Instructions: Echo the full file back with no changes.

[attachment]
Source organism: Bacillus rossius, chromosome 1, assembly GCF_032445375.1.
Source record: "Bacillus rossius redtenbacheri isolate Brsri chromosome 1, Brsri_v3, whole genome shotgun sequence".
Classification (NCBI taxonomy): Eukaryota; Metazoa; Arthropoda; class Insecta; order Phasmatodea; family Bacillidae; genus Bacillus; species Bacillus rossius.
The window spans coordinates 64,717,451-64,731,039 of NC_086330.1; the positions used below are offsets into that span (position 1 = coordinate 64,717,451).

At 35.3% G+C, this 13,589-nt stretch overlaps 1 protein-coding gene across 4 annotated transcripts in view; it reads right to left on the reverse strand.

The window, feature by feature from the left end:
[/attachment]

Source organism: Bacillus rossius, chromosome 1, assembly GCF_032445375.1.
Source record: "Bacillus rossius redtenbacheri isolate Brsri chromosome 1, Brsri_v3, whole genome shotgun sequence".
Classification (NCBI taxonomy): Eukaryota; Metazoa; Arthropoda; class Insecta; order Phasmatodea; family Bacillidae; genus Bacillus; species Bacillus rossius.
The window spans coordinates 64,717,451-64,731,039 of NC_086330.1; the positions used below are offsets into that span (position 1 = coordinate 64,717,451).

At 35.3% G+C, this 13,589-nt stretch overlaps 1 protein-coding gene across 4 annotated transcripts in view; it reads right to left on the reverse strand.

The window, feature by feature from the left end: